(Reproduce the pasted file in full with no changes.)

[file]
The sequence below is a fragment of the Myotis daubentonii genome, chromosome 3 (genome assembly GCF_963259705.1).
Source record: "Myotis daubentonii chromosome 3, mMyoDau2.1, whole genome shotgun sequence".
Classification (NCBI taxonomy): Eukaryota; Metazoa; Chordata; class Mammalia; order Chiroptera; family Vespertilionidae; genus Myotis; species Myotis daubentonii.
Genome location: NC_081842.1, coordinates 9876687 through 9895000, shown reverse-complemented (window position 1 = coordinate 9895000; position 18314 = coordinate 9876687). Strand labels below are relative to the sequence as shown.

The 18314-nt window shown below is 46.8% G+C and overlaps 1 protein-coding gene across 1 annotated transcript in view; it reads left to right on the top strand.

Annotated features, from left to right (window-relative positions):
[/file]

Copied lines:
The sequence below is a fragment of the Myotis daubentonii genome, chromosome 3 (genome assembly GCF_963259705.1).
Source record: "Myotis daubentonii chromosome 3, mMyoDau2.1, whole genome shotgun sequence".
Classification (NCBI taxonomy): Eukaryota; Metazoa; Chordata; class Mammalia; order Chiroptera; family Vespertilionidae; genus Myotis; species Myotis daubentonii.
Genome location: NC_081842.1, coordinates 9876687 through 9895000, shown reverse-complemented (window position 1 = coordinate 9895000; position 18314 = coordinate 9876687). Strand labels below are relative to the sequence as shown.

The 18314-nt window shown below is 46.8% G+C and overlaps 1 protein-coding gene across 1 annotated transcript in view; it reads left to right on the top strand.

Annotated features, from left to right (window-relative positions):